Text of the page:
Looking for ways to keep your child creatively busy? In this section of the blog we help you explore what, why and how of process art…! Let us first understand the what. What is a process art? It is an art form that is actually a process of creating an art. Confusing, right? It is an experience that the children go through while creating an art. Process art concentrates on the process rather than the outcome. So be prepared that what you are painting might not look like the one in your imagination. It is more like an open ended activity where the children don’t have to follow set instructions and replicate what the teachers are instructing them to do.
Now you’d ask why process art?
This question will certainly wrack your brain as to why? Process art gives the children creative freedom and helps them explore the world of art in their own way, with their own interpretations. Kids can keep repeating the activity and come up with something new each time. Process art help the children in developing their fine and gross motor skills, sensory exploration, spatial thinking, and hone their various art techniques.
Process art does not only involve paints but a bit of nature and exceptional creativity can be included in it. It is the interesting materials used in the art that makes it an experience. It is rich and a subtle art for the children. Parents should not interrupt the children when they are creating an art. This will break the thought process that the child is going through while creating the artwork.
One might ask why not crafting?
Yes crafting is also good but they are end result oriented. It requires the children to follow and create the same art work as the teacher or the other kids. It is also an added burden for the teachers to think what craft to make, what supplies would be required and also guiding the children throughout the craft making session. But in process art, end result will reflect the child’s creativity and imagination.
Process art for kids is a fun and engaging activity. If you are just starting on the process art and are unsure of the how’s of it, move real slow. Use simple materials and create simple artworks. One need not turn into Picasso on the very first day. Use artwork that the child is comfortable with.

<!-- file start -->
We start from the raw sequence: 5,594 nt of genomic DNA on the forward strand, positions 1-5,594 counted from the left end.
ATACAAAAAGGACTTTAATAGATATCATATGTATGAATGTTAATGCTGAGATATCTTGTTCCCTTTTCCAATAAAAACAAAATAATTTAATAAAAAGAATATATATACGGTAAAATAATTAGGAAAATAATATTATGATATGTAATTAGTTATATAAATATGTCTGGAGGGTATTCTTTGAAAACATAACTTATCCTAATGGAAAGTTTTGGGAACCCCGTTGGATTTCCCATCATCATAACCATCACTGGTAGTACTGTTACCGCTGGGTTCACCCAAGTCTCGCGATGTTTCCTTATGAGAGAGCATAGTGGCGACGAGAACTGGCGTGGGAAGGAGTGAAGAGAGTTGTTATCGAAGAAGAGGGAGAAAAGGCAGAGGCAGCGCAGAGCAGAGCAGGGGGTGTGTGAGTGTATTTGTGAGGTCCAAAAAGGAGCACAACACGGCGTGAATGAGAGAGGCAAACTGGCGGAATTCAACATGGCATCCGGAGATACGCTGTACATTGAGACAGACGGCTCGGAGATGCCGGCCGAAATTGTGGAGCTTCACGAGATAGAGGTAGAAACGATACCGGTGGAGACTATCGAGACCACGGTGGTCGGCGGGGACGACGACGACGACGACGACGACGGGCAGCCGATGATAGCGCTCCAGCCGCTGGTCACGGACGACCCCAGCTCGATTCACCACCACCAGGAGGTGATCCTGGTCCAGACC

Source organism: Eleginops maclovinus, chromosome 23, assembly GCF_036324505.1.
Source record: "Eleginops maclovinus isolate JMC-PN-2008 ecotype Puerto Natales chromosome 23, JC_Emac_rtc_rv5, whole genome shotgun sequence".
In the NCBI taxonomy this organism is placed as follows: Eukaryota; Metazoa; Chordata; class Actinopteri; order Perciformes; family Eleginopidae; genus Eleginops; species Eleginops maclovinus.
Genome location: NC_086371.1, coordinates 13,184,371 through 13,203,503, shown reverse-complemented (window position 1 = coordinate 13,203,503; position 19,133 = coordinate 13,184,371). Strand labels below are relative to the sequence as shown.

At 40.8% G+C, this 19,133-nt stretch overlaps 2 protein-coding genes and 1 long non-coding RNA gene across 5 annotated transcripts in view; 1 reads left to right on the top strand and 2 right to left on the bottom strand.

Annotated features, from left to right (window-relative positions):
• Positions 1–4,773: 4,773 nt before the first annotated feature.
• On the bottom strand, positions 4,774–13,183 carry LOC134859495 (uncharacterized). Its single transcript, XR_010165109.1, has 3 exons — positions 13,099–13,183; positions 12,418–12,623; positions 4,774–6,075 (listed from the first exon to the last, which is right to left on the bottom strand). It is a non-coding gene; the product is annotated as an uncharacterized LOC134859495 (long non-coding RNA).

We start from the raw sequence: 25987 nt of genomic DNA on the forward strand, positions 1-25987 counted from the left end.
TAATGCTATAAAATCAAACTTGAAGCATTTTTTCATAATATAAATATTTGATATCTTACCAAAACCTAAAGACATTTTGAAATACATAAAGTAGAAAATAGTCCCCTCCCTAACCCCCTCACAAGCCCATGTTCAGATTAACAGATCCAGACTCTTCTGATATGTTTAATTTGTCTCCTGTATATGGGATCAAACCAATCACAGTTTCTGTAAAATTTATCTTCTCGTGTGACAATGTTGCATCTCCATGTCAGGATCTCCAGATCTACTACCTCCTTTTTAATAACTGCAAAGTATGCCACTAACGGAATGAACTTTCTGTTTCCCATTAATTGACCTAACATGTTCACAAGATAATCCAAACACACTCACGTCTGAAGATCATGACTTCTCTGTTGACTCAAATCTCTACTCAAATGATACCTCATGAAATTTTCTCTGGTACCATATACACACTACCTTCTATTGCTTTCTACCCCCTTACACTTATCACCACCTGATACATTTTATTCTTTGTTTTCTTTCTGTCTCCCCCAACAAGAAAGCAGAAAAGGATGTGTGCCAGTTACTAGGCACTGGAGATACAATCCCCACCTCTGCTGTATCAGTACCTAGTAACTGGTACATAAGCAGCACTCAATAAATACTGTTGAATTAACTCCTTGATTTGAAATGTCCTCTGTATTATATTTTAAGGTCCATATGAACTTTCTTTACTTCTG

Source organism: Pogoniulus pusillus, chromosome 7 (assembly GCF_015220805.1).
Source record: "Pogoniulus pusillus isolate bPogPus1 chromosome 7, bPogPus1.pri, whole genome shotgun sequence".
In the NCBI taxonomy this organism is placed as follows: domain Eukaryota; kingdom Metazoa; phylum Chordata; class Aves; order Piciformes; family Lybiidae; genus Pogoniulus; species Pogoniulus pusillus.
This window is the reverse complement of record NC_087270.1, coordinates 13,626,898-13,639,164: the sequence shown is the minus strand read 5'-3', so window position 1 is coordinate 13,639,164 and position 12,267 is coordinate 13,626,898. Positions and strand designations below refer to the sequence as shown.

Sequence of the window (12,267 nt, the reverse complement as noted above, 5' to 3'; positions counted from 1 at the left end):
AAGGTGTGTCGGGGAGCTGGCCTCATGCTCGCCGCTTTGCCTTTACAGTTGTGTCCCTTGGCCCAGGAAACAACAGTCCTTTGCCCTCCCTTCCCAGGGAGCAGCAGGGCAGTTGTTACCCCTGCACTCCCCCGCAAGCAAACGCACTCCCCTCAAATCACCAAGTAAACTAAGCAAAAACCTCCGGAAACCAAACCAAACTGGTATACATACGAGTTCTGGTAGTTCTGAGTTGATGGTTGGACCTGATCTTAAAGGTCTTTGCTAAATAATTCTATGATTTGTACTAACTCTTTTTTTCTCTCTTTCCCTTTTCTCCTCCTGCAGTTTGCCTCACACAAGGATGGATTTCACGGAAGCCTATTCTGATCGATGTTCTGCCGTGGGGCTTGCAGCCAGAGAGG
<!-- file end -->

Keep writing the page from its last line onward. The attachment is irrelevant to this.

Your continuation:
And also know that where kids and colours, paints and papers are present together, there is bound to be a mess. Have a plan to clean up the mess. You can keep wet wipes or wet washcloths handy lest the place starts getting messy. Plan ahead and you can spread old newspapers or waste table cloth on the floor to save them from damage. Also have a place to dry the wet artwork so that they don’t spoil and the children aren’t disheartened.
Here we are listing some of the interesting and quite easy process artworks that can be done by the kids and as a family too.
- Rainbow Art
Spread the bubble wrap on the on a table. Stick on pin them up so that they don’t move. Take different paints in different wide containers. Have the kids spread paint on the bubble wrap using the paint rollers. Use variety of colours on a single bubble wrap. In the next step place a semi-circle cut paper on the bubble wrap when the paint is still wet. Press gently. Voila! You have your Rainbow process art ready.
- Folding and Dye Art
All you have to do if fold the tissue papers as you like it, may be a triangle, accordion, square or rectangle. Now take some liquid water colours in different containers and add little water. Dip one end of the tissue paper in the colour and dip other ends in different colours and let the tissue soak up the water. Very gently open the wet tissue and here you have your folded dye art ready.
- Melting Ice Art
Fill your ice tray with water and sprinkle some drops of water colours on top and place the tray in the freezer till your coloured ice cubes are ready. Now all you have to do is place these ice cubes on the white sheet and sit back and enjoy the fusion of different colours and patterns.
- Canvas Painting Art
You can use small canvas or one big board if it is a group activity. Let the children paint the board in any colour. Then let them dribble glue over the paint and sprinkle some salt on the glue. The children can also pate flowers and leaves on the canvas board. This usually gives the painting a texture and children like to feel the grainy texture.
- Shaving Foam Drip Art
Cut the cardboard into various shapes. Ask the children to spread the shaving foam over the shapes. Using the pipettes dribble different colours over the foam. This gives you different shapes in multicolours and a risen texture.
- Aluminium Foil Tissue Art
Spread the aluminium foil on a table and tape it. Using a mixture of equal parts glue and water, start pasting the bits of coloured tissue papers in a random pattern. The colour from the tissue paper will start spreading. Add some glitter and using the glitter pens you can draw some random designs. Add feather to the painting to enhance its look. Leave it to dry overnight and your shiny aluminium foil painting is ready.
- Salt Painting
On a cardboard, draw a design using the white glue. The designs can thick or thin as you like it but should have intersecting lines. Pour salt over the glue. Remove the excess salt by turning the cardboard. Using the pipettes drop colour over the salt. You can mix different colours and here your salt painting is done.
- Cotton Balls Painting
In a big dish place all the cotton balls. Ask the kids to dribble different colours on them using the pipettes. Here your cotton ball painting is ready.
In addition to these few arts, you can provide the kids a big empty wall or an old car (if you have) removable paints and let them explore their creativity. Get going to bring out the creative aspect of your child with these wonderful options of process art. I am sure you will sincerely be able to discover a new creative personal edge that you have in you too.